This is the time of year when dandelions get a bad rap, but I found it interesting to see a Song Sparrow eating the seeds before they had a chance to disburse. So there, I have proof that dandelions aren’t just attractive to pollinators but they are also a source of food for birds, and of course humans. We may need them some day!

One of the two Green Herons was hunting. At one point it took off across the water and caused a sunning turtle to slide off its stump. There were a lot of turtles out. Click on the images below and you can see what I mean.

A few more pictures of Portage breeders… I’m leading one more walk tomorrow morning as an auction donation to Unity Temple and the forecast is for thunderstorms. But the weather changes every few minutes. We had the same forecast for this morning and except for a few thunderclaps around 6:15 a.m. and a little rain, now it is cloudy but clear. I am hoping for the same sort of cooperation tomorrow, it will make dealing with the muddy spots a lot easier.

Red-winged Blackbird (female)
American Goldfinch (female)

It’s been a great year so far for robins taking advantage of all the earthworms the rain has stirred up.

Even with all the rain it’s still better to be outside!

Sunshine at the Portage

Wood Duck (Male)

The sunshine yesterday made all the difference, even if it was still quite chilly in the morning. The birds were enjoying it: I didn’t have to walk in for half an hour before I started seeing birds. Indeed, the sparrows from last weekend were all feeding just past the first bridge over the creek, and several Red-Winged Blackbirds were busy proclaiming their territories. There were not a lot of waterfowl, but mixed in with the regulars were a couple nice surprises, like the Wood Duck above.

My view over the first bridge – nothing in the water, but at least it’s not frozen.

Actually the first ducks I saw were Northern Shovelers. There were two males and one female. I think they’re quite striking.

This pair of Mallards might be staying. I caught the three below flying over the river.

Red-Winged Blackbirds on display.

The first fight of the day over territory was between two Downy Woodpeckers.

American Tree Sparrows were everywhere. This is another result of the tree removal, I’m sure.

Some Song Sparrows will be staying. I kept hearing one singing, but could not find his perch. The one on the ground below will have to do for now.

There was only one pair of geese, and I’m thinking it’s the same pair I saw last week.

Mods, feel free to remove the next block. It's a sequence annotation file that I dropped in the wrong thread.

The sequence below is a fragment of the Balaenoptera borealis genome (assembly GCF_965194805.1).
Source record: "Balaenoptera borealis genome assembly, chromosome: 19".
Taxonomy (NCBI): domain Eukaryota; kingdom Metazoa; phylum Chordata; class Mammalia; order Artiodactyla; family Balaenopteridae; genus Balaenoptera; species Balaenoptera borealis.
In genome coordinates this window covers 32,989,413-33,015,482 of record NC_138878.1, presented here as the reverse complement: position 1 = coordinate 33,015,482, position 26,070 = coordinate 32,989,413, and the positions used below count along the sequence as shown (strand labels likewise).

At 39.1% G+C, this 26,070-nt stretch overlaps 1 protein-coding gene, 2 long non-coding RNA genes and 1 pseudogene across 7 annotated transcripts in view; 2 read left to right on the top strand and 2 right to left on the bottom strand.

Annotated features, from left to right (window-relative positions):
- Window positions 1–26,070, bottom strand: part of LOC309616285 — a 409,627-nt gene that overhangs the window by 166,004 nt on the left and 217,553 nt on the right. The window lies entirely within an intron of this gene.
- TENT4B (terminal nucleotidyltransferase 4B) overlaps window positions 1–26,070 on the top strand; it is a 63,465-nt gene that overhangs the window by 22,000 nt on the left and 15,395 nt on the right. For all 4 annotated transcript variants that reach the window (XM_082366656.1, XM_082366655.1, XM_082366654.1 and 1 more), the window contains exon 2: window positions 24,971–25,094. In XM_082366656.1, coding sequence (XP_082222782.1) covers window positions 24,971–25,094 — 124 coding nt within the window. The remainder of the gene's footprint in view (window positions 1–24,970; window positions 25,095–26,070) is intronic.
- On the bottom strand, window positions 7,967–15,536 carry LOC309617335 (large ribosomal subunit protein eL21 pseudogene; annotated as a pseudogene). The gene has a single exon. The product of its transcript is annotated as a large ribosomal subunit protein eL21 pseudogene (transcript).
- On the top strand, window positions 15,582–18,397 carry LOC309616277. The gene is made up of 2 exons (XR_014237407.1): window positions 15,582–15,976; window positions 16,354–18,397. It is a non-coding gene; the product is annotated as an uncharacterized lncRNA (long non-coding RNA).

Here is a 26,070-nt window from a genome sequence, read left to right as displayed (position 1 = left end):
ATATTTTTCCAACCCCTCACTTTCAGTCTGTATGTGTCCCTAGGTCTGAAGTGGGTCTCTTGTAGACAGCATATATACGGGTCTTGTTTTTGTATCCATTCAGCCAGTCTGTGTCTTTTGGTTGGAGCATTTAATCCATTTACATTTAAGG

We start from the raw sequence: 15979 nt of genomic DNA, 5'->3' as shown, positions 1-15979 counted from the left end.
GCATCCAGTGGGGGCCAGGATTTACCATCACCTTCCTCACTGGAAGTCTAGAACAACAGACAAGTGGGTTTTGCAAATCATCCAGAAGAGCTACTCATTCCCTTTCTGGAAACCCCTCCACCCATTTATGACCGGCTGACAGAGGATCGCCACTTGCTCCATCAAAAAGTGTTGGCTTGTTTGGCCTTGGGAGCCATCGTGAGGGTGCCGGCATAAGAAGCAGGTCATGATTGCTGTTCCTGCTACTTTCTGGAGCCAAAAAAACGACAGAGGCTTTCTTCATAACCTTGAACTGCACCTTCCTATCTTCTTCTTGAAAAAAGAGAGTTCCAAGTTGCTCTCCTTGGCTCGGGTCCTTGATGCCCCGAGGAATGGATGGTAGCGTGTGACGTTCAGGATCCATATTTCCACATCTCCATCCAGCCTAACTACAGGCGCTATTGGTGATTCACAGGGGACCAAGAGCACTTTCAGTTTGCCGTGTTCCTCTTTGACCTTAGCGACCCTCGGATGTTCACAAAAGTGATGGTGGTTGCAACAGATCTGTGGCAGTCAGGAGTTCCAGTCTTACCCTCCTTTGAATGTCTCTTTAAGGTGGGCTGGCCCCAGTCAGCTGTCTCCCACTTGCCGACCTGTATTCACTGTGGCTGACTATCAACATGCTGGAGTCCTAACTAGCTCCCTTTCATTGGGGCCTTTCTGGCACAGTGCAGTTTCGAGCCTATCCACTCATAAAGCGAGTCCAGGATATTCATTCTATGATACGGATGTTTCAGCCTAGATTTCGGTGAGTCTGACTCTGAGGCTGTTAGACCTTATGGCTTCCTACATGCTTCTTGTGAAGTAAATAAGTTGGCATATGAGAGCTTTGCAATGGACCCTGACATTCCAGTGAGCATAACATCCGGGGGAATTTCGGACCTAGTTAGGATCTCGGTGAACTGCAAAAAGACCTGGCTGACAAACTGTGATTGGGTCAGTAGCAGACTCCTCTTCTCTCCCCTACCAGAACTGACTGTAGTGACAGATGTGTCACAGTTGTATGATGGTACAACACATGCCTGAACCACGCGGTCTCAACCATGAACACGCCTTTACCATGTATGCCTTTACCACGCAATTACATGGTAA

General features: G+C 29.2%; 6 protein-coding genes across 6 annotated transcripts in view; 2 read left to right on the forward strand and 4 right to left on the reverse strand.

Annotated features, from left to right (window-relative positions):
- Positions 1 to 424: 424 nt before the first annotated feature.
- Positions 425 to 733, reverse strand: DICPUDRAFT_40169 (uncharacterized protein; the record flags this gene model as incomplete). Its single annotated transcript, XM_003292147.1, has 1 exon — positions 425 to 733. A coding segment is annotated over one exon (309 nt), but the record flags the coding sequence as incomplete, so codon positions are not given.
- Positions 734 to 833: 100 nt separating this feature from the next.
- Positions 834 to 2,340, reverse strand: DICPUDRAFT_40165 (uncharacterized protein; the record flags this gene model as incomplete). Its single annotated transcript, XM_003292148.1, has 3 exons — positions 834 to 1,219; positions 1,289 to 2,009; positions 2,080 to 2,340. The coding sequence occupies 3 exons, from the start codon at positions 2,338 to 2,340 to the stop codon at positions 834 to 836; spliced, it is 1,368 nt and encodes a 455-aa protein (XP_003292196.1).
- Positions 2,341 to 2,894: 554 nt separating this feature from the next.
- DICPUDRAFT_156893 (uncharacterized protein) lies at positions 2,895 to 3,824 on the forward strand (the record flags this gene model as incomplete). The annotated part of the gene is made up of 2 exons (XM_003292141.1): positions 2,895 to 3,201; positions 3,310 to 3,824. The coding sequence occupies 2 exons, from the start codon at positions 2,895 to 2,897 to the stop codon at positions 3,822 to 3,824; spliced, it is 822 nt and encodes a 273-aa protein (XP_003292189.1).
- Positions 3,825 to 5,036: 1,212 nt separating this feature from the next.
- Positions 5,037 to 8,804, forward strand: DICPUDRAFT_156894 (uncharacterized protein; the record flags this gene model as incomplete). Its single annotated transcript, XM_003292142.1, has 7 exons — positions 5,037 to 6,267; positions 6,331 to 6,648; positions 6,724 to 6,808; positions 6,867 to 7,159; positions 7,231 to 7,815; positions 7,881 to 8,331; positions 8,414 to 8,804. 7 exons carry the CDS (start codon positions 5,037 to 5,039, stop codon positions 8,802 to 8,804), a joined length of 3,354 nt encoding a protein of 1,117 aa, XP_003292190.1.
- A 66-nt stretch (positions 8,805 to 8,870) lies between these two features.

Cardinals were abundant, if hard to capture.

I walked down to the Des Plaines to see if there were any more ducks or maybe a heron. The sunshine illuminated the graffiti under the bridge. There were about a dozen Common Goldeneye from my vantage point, but no herons. I liked the sunlit reflection of the trees in the water.

I never take pictures of people on the trail but it was nice to see this guy out early with his son and two dogs. It’s too bad they flushed the Wood Duck, it would have been nice to show it to them. Oddly enough for the beauty of the day, they were only humans I encountered. The accompanying landscape shots are just more bare branches and water waiting to wake up.

For as many cardinals and blackbirds that have been singing, I haven’t heard a robin until this one yesterday. Soon the neighborhood robins wlll be singing at four in the morning…

I left the Portage around 10:30 and drove to McGinnis Slough where I found enough surprises to fill their own blog post, so I will be back to report in a few days… I hope you are enjoying your own version of the anticipation of spring.

Putzing Around the Portage

Too far away for a sharp image but still lovely to see.

The signs of spring are evident. Birds are moving, the days are getting longer even if we artificially shortened the morning hours, but I still needed to be reminded by the official first day of spring on the 20th. The last two weekends I have visited the Portage just to see what signs of life are emerging, however slowly. Robins are back and setting up territories in the woods as well as in my neighborhood. Red-Winged Blackbirds were audible on both visits to the Portage, if not displaying yet. Perhaps most exciting last Saturday was seeing my first Eastern Bluebird of the year, even if it was clear across the creek.

I started imagining what it must have been like before all the House Sparrows and accompanying civilization…when I envision Bluebirds ruled. Then I started reading about how Bluebirds have made a come back of sorts, thanks to people putting up nest boxes, and they prefer open fields for habitat, so as the Portage loses more trees maybe I’ll see them a bit more often there. But for the most part I don’t live near Bluebird territory.

Juncos have been photographically elusive for me this winter and last Saturday was no exception. I probably was looking at the last ones I’d see for a while. On the other hand I was surprised to see a Pine Siskin (below) but likely their occurrence in my yard this winter is part of a trend.

There were more American Tree Sparrows and Song Sparrows hanging out by the thawed pond than anything else.

There was open water last weekend, as opposed to the weekend before, but only one pair of Canada Geese and a Mallard or two.

Otherwise, a White-Tailed Deer, and below her, what the frozen raging Des Plaines looked like two weekends ago, from a distance.

I have only heard/seen one Red-Bellied Woodpecker so far…

My plan is to go back out tomorrow morning, when we are promised sunshine, to see if there are any more changes occurring. On my way to the train this morning, I noticed the Silver Maples are budding on the neighborhood streets. We are still flirting with a few overnight temperatures below freezing, but it looks like March will go out like a lamb.

On and Off the Trail